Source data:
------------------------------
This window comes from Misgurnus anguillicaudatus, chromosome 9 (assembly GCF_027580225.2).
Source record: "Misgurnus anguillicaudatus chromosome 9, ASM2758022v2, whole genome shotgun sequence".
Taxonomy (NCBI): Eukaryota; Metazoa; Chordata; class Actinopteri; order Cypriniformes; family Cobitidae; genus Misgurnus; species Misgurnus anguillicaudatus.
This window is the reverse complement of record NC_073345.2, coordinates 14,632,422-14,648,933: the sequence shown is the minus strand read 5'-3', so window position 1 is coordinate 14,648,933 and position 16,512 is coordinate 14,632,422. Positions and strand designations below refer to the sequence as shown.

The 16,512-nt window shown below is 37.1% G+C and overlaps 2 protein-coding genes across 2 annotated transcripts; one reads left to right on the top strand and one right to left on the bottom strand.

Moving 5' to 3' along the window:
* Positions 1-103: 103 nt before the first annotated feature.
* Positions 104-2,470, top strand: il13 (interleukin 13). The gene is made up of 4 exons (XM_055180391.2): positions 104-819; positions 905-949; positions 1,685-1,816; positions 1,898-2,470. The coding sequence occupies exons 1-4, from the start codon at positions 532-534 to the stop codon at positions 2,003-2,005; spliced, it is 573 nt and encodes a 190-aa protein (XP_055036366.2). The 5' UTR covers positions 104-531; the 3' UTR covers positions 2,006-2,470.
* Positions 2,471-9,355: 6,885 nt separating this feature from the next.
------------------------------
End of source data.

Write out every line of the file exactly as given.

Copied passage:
This window comes from Misgurnus anguillicaudatus, chromosome 9 (assembly GCF_027580225.2).
Source record: "Misgurnus anguillicaudatus chromosome 9, ASM2758022v2, whole genome shotgun sequence".
Taxonomy (NCBI): Eukaryota; Metazoa; Chordata; class Actinopteri; order Cypriniformes; family Cobitidae; genus Misgurnus; species Misgurnus anguillicaudatus.
This window is the reverse complement of record NC_073345.2, coordinates 14,632,422-14,648,933: the sequence shown is the minus strand read 5'-3', so window position 1 is coordinate 14,648,933 and position 16,512 is coordinate 14,632,422. Positions and strand designations below refer to the sequence as shown.

The 16,512-nt window shown below is 37.1% G+C and overlaps 2 protein-coding genes across 2 annotated transcripts; one reads left to right on the top strand and one right to left on the bottom strand.

Moving 5' to 3' along the window:
* Positions 1-103: 103 nt before the first annotated feature.
* Positions 104-2,470, top strand: il13 (interleukin 13). The gene is made up of 4 exons (XM_055180391.2): positions 104-819; positions 905-949; positions 1,685-1,816; positions 1,898-2,470. The coding sequence occupies exons 1-4, from the start codon at positions 532-534 to the stop codon at positions 2,003-2,005; spliced, it is 573 nt and encodes a 190-aa protein (XP_055036366.2). The 5' UTR covers positions 104-531; the 3' UTR covers positions 2,006-2,470.
* Positions 2,471-9,355: 6,885 nt separating this feature from the next.